The Buyback Catch

With stock prices plummeting, why isn't Corporate America pumping up its repurchases?

In the future, Cypress expects its mean price-to-sales ratio to move up as a result of the company’s focus on high-growth markets, namely datacommunications and telecommunications, says Hernandez. While the semiconductor industry grew 31 percent last year, Cypress’s sales in its last fiscal year jumped 81 percent, largely based on sales in the datacommunications and telecommunications markets. “This outlook has given us the comfort to buy back our stock at a P/S of 2.3 or lower,” he says. In the fourth quarter of 2000, Cypress’s board announced the repurchase of 10 million shares overall, of which about 80 percent had been bought as of January.

At Ciber Inc., justifying a buyback comes down to an investment decision. David Durham, CFO of the $600 million computer services integrator, runs two test cases to determine whether to buy back stock or to invest in a money-market fund–”with the financial question being, ‘which is better for our earnings per share?’” he says.

Basically, Durham takes into consideration the difference in total net income between investing excess cash in a money-market fund, which incurs a 40 percent tax hit, and buying back stock. And based on that evaluation, Ciber announced a $5.9 million buyback in June 1999, of which 4.6 million shares had been repurchased by the end of December. “In the December 2000 quarter,” he explains, “we reacquired 1.4 million shares, which increased our EPS by .19 cents–4 percent more than would have been the case had we not repurchased them and left the cash instead in investments.”

Of course, growing companies such as Alanco admit to using more subjective criteria to justify a buyback. “Emerging companies don’t have a history of earnings, [so they don't] know what their P/E is,” explains Carlson. “Unlike mature companies that can use a matrix based on these metrics [to gauge stock undervaluation], we must rely more on a subjective assessment of our potential versus our competitors’. If this analysis tells us we’re being undervalued, it enhances the prospects of a buyback.”


If such gut instinct came into play at companies that issued buybacks to offset options last year, it obviously wasn’t a surefire metric. Ironically, though, the low valuations being assessed by Wall Street may be a reason buyback activity has slowed. “When stock prices are low, the exercise of stock options is also low, thus moderating the need to neutralize them via a share repurchase,” explains Escherich.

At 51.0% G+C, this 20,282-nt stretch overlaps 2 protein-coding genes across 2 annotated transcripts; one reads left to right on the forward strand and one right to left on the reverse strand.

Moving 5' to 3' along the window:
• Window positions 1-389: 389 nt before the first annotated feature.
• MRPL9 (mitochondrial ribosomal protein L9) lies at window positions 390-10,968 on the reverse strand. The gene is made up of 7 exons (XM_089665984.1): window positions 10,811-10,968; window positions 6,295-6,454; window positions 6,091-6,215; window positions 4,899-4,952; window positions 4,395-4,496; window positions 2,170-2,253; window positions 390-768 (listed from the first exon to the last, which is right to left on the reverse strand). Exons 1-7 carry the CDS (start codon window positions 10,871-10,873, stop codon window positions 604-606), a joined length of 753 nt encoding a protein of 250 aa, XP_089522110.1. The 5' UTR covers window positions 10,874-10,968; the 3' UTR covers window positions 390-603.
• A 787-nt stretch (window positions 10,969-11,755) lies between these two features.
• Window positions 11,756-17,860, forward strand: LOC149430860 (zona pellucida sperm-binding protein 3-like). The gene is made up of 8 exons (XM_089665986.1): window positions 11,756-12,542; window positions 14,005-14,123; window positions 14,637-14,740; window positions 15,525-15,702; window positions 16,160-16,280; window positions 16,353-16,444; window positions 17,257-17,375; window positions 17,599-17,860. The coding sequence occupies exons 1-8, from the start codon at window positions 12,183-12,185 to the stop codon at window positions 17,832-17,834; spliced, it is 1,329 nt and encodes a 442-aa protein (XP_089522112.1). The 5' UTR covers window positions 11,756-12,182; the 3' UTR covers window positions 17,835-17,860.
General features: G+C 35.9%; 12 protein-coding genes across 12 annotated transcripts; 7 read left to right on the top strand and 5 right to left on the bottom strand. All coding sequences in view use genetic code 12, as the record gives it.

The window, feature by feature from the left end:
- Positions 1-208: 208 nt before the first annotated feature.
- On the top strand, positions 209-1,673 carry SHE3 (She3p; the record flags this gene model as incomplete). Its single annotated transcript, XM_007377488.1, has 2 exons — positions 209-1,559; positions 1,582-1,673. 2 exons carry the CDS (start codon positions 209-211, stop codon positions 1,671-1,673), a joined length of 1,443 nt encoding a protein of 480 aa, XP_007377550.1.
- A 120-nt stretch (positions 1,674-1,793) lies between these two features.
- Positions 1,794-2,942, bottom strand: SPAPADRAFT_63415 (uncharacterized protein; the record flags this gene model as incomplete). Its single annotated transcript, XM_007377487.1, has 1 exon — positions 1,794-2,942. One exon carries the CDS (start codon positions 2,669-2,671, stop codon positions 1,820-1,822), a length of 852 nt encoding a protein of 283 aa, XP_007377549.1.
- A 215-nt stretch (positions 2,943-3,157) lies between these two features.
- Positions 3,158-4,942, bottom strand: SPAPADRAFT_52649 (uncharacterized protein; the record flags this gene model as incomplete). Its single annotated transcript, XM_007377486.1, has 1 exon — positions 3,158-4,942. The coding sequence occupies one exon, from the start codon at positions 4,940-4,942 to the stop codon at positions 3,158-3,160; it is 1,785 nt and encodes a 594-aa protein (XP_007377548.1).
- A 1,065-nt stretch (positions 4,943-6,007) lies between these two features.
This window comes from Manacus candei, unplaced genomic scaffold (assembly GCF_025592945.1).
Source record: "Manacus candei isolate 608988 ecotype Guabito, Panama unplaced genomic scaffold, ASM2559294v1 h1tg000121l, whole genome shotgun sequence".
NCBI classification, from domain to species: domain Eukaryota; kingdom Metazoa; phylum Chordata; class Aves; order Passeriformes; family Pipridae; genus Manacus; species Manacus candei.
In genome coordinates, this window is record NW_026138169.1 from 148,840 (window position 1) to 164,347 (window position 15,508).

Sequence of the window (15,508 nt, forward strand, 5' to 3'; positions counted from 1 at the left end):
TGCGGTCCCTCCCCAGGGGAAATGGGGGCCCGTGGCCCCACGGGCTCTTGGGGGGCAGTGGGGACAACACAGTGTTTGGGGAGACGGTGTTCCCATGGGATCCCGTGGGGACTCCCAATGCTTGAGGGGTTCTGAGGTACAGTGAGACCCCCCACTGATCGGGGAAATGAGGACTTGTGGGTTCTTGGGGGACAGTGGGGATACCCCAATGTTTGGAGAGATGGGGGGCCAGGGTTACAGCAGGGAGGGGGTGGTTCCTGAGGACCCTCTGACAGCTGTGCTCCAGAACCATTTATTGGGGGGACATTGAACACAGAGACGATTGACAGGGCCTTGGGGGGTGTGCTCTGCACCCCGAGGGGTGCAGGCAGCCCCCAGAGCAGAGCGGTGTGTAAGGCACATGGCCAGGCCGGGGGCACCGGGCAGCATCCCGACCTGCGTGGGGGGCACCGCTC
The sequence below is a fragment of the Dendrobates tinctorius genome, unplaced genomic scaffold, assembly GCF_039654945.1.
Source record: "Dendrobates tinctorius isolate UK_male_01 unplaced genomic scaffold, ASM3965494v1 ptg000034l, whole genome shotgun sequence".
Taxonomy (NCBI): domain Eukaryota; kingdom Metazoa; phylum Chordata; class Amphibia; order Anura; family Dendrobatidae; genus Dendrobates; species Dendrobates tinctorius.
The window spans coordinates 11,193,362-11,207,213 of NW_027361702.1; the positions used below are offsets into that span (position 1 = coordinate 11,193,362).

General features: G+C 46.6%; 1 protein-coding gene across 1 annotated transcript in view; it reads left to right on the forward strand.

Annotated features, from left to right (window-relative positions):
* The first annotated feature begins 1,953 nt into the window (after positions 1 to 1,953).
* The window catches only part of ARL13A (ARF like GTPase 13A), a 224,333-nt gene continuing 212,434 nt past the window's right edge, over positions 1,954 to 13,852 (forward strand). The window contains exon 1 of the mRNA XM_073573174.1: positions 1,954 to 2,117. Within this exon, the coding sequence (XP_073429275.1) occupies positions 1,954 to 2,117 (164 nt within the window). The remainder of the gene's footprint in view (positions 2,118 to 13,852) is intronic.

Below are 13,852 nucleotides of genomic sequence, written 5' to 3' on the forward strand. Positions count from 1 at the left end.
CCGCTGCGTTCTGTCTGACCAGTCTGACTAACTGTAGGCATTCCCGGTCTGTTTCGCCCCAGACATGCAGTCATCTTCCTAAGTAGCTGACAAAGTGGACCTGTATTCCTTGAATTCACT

That’s not to say that some companies aren’t still using buybacks to offset options. NCR Corp., for example, announced a program to repurchase $88 million of its stock in fourth-quarter 2000 to fund outstanding employee stock purchase plans, including stock options. “This is an open authorization, meaning we can choose to go in and buy or not to,” explains CFO David Bearman. And Bearman fully expects to go in based on “an analysis of what we think the stock price will be at some later date.”

Few can argue with his track record. NCR announced two major stock repurchases prior to 2000: a $250 million buyback in early 1999 that was completed, and a $250 million buyback later that year, of which $70 million to date has been purchased. Both were predicated on expectations of higher share price. “We made the first repurchase when our stock was in the mid-30s, and as of today, we’re at $45 a share,” says Bearman.


Can any lessons be gleaned from buybacks that have backfired? “It is difficult to guard against buying stock that later devalues,” acknowledges Bearman. In making buyback decisions, he says, “we look to the future in terms of expected progress. In other words, you don’t second-guess yourself on what went down this year, because next year it might go up.”

As the NCR announcement illustrates, there are plenty of companies that still believe this may be their year. In January, for example, the newly formed AOL Time Warner Inc. announced a $5 billion stock buyback program that began last month. In addition, 47 other companies, according to Securities Data, announced repurchases, including Newport News Ship Building Inc. and MAF Bancorp.

Says Ikenberry, “There are fundamentally sound reasons for companies to buy back stock.” And while buyback activity may “ebb and flow” depending on economic circumstances, “it is absolutely not going away. Let this bear market run a bit longer, and then see where we stand.”

Russ Banham is a contributing editor of CFO.


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